The sun had hidden it’s self behind the large and eerie hill that was known as the Hill of One Thousand Souls. The hill was reportedly given such an uncanny name because of the estimated one thousand men that had died trying to take it; whether or not this was true remained unclear to Michael, and unimportant. Michael’s thoughts were focused on trying to find some shelter as the early evening air was becoming increasingly bitter. The past few nights were cold and sleepless for Michael as his militia group continued to push on with the hopes of outrunning the government’s soldiers. With very little to eat in the past week, and without any sleeping gear, Michael knew that his only hope for sleep lay with staying out of the wind. Michael wished that they were able to start even a small fire; a small fire would certainly take the chill off but even if they could find enough fuel to burn they could not risk the fires giving their position away. The government’s soldiers would be quick to react if a fire was spotted, and Michael was in no hurry to come in contact with those brutal savages again.
There were small cook fires burning when the soldiers came blazing into Michaels small village. The village was made up entirely of farmers whose crops had been affected by a severe drought the past several years. The majority of the men in the village, including Michael’s father, had been taken away by the local warlord’s militia in order to fight against the corrupt government’s troops, a fact that the soldiers made reference to as they viciously raided the village. Michael was startled by the sound of automatic gun fire and the horrendous blood chilling screams of village women and children. His mother franticly hustled Michael to the side of the family hut and threw a mat over him as she ordered him to stay completely still and quiet. It was within seconds of being covered that four armed soldiers entered the hut and began shouting at Michael’s mother and older sister. Two of the soldiers struck Michael’s mother and sister on the sides of their heads with the butt of their weapons; the sound of their bones cracking seemed strangely muted by their frantic crying and the gushing blood. Michael’s mother dropped to her knees; the once proud woman now begging for her and her daughters’ life to be spared. The men laughed wildly as they continued to strike the women and tear at their clothing until the two women were reduced to limp, bloodied and naked bodies. Michael, frozen with fear, could only watch as his beloved mother and sister were continually raped and sodomized by the four soldiers.
As the cutting wind picked up, Michael could only feel the burning pain that stayed in his chest as he remembered the brutal night that his mother and sister had been so savagely beaten and raped. He no longer cried; in fact the last time that Michael could remember crying was when he was told of his father’s death at the hands of the government soldiers. Soldiers that now hunted him and his militia group.
When the soldiers left Michaels village they had taken several of the women and younger girls, Michaels mother and sister included. The remaining villagers were killed and the village huts set ablaze. Michael was able to stay hidden until the fire forced him to flee into the bush. The days following the murderous attack on his village Michael was unable to think about what had happened; he was living in a muffled existence void of any pain or pleasure and continually pushed by an unseen force to the next village. Upon arrival at the next village Michael learnt that the soldiers had also been there. However, although their visit to this village was far less savage it was considerably more disturbing. The soldiers stopped only to drop off the bloodied and tortured remains of several women and children.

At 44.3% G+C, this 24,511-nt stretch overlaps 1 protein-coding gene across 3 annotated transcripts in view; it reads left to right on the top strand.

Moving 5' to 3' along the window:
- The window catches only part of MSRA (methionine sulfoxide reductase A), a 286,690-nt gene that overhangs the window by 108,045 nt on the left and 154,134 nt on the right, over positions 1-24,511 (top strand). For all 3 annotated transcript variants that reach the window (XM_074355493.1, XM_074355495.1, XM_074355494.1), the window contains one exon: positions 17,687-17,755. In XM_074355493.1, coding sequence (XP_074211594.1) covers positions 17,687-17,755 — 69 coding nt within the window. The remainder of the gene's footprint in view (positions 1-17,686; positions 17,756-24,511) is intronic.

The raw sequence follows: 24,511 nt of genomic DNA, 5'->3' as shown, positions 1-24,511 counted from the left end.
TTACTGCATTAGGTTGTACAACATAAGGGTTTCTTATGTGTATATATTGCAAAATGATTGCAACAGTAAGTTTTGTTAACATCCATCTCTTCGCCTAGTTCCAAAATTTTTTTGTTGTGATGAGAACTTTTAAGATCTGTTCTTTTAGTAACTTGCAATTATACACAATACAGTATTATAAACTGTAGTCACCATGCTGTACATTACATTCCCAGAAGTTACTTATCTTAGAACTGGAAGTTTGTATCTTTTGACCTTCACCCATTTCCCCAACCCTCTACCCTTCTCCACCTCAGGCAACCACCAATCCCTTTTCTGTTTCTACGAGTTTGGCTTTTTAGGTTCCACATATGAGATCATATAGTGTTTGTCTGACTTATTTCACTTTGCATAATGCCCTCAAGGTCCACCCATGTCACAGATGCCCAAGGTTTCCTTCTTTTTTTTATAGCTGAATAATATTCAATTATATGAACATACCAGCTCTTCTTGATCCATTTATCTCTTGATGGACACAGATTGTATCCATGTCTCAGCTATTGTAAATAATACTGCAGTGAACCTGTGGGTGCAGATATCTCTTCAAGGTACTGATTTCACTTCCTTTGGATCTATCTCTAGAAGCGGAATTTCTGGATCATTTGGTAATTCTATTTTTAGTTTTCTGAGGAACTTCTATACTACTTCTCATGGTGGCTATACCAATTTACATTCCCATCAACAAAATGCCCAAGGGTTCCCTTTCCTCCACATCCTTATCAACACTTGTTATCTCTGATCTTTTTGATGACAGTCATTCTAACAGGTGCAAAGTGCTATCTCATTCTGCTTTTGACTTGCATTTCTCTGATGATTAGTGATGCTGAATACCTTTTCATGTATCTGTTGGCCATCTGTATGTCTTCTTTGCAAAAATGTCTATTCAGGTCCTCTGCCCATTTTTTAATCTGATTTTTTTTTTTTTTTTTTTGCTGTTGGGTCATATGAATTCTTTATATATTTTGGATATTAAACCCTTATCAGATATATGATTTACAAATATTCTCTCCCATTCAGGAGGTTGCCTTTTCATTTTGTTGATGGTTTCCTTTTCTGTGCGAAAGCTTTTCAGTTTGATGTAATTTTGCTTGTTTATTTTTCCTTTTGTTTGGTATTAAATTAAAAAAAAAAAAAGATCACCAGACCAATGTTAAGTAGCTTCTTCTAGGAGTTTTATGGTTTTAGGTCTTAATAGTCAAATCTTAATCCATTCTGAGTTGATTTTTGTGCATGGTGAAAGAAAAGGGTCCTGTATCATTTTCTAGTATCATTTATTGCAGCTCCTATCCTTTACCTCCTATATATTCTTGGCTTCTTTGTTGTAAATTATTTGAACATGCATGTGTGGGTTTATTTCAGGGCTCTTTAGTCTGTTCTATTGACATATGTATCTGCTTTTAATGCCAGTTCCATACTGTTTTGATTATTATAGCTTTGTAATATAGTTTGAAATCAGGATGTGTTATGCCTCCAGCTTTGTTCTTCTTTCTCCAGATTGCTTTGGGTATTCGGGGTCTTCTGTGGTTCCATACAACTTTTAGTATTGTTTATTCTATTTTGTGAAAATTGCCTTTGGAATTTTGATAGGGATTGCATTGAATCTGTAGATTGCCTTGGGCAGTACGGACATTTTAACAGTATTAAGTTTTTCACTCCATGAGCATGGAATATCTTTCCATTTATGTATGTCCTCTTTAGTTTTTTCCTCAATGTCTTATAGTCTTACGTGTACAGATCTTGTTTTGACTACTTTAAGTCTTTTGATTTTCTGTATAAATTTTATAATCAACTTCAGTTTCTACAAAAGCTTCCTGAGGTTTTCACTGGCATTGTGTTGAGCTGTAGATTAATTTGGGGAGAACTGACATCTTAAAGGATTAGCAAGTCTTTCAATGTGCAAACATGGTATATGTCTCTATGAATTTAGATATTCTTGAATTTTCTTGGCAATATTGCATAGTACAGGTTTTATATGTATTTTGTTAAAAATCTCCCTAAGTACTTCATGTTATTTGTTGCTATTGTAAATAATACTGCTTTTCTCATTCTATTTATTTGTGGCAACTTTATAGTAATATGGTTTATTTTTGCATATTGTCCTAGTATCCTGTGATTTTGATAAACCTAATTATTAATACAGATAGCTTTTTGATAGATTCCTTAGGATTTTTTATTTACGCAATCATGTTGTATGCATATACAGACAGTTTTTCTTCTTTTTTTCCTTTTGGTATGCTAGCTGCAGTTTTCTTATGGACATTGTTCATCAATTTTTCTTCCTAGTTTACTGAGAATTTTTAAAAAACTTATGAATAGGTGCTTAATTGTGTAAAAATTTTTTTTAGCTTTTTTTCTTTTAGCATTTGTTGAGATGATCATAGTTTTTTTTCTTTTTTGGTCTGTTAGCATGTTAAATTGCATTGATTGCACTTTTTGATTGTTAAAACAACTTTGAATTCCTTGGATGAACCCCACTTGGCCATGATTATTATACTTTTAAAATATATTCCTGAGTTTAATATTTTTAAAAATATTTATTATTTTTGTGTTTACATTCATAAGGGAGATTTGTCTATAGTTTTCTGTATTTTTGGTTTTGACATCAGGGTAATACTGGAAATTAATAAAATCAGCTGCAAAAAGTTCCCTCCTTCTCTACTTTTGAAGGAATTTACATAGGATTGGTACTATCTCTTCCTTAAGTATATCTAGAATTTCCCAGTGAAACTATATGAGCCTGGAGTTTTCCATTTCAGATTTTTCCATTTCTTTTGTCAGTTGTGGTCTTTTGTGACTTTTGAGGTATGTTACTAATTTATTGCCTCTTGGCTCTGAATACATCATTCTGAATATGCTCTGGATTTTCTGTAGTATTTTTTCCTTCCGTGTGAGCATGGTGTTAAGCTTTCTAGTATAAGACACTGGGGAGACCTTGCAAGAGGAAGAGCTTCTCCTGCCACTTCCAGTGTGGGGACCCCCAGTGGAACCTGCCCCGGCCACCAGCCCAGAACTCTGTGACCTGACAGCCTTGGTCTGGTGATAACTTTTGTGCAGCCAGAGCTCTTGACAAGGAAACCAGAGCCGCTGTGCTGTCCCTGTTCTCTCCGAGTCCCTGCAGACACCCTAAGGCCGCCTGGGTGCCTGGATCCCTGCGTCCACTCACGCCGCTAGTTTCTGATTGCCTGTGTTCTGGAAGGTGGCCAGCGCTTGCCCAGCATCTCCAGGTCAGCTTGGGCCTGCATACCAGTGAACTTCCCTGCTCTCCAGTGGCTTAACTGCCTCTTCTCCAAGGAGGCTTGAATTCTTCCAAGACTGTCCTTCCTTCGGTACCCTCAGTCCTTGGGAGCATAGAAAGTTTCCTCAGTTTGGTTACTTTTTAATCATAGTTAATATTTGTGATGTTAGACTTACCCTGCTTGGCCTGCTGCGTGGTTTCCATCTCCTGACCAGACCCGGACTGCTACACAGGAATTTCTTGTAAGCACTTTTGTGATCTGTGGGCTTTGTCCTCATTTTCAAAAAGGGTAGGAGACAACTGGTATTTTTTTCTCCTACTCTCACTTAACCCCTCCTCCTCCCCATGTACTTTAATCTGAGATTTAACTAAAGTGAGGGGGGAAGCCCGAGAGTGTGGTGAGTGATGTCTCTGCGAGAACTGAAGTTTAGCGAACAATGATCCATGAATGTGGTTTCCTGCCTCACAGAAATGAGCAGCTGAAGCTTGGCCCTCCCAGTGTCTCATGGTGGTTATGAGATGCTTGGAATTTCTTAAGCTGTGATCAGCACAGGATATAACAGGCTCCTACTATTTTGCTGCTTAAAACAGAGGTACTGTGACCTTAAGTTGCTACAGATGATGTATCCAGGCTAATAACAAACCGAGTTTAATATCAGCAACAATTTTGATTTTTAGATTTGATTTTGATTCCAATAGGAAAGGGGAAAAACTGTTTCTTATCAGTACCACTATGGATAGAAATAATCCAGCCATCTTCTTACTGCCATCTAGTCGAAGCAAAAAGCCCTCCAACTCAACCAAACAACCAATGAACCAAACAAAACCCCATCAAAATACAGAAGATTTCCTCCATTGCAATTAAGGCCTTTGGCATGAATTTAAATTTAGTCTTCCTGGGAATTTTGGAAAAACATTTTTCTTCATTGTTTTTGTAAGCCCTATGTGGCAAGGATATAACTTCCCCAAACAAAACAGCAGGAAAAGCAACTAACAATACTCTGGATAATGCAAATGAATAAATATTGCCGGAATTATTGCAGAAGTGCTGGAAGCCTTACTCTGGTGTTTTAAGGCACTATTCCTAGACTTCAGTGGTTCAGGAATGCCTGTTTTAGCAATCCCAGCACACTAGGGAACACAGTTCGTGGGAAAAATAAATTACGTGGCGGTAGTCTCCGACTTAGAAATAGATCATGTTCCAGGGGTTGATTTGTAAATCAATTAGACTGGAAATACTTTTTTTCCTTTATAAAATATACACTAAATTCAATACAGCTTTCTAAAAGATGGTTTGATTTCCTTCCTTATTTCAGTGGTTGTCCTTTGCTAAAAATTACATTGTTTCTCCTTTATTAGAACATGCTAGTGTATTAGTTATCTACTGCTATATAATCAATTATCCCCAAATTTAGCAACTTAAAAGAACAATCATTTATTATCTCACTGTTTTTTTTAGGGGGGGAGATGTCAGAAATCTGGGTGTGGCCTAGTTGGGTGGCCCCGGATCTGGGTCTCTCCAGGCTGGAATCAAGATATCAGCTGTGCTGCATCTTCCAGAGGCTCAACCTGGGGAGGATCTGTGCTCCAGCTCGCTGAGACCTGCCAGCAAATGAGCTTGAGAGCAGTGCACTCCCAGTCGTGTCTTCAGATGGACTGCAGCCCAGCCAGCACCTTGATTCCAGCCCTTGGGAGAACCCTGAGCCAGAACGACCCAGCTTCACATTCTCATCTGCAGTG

Awakened by the shouts from members of his militia group, Michael fumbled to grasp the only worldly possession, excluding his clothes, that he had, his AK-47 assault rifle. Sentries had spotted some movement several miles back and the militia’s leader was afraid that it may be government troops. The militia was not in a favorable position to engage the soldiers because the soldiers had superior training, numbers, and firepower. The militia was about to make a desperate push to reach the hill country by mid morning; a push that was their only hope for survival. As the unit pushed forward the only pain that was comparable to his shoeless feet was his gnawing hunger pains.
This village had not faired any better than Michaels own drought stricken village. Many of the villagers were starting to show signs of malnutrition and starvation, and those that didn’t complained of hunger pains. The villagers were unable to spare any food for Michael. Although they were noticeably moved by the horrendous attack on Michael’s village they were unable and unprepared to help. Michael was not aware of any surviving family members on either his mothers or his father’s side. His closest aunt who used to help care for him when he was younger was widowed by the ongoing civil war. Her three children had also been either displaced or killed. All of this did not matter though as she had been taken by the AIDS epidemic that was ravaging the country along with the war. His grandparents had all long been dead and his mother only had the one sister. In the not too distant past many of the families in this village and his own would have taken him in, such was their custom. However, in the recent years his people had been afflicted with drought, an AIDS epidemic, and an ever escalating civil war.